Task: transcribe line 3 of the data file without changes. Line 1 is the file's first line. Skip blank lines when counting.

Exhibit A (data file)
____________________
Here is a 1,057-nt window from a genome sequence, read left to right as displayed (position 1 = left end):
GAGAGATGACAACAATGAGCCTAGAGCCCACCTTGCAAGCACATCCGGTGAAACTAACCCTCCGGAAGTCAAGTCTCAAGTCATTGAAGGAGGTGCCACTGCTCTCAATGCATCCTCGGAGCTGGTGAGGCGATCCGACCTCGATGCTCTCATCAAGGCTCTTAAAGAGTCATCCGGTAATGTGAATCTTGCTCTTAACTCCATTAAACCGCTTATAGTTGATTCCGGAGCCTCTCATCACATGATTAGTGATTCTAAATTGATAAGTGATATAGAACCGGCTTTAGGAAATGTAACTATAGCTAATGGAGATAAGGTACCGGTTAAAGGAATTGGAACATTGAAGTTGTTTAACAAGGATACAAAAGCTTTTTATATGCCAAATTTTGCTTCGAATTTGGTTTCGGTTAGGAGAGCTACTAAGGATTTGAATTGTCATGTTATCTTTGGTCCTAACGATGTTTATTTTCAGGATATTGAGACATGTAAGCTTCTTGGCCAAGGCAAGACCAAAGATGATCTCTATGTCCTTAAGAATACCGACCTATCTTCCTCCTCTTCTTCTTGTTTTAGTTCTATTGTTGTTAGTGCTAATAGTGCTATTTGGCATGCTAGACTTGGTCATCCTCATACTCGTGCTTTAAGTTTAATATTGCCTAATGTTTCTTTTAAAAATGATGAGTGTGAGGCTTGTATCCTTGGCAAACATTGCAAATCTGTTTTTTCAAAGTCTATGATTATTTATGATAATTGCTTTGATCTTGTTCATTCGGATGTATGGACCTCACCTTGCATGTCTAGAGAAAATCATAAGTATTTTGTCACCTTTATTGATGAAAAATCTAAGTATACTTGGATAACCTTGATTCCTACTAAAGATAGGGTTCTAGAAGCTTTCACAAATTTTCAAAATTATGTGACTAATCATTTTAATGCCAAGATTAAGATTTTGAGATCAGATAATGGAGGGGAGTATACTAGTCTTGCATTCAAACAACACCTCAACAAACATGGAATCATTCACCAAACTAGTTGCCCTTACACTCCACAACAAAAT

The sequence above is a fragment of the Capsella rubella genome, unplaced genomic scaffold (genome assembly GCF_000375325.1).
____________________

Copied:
The sequence above is a fragment of the Capsella rubella genome, unplaced genomic scaffold (genome assembly GCF_000375325.1).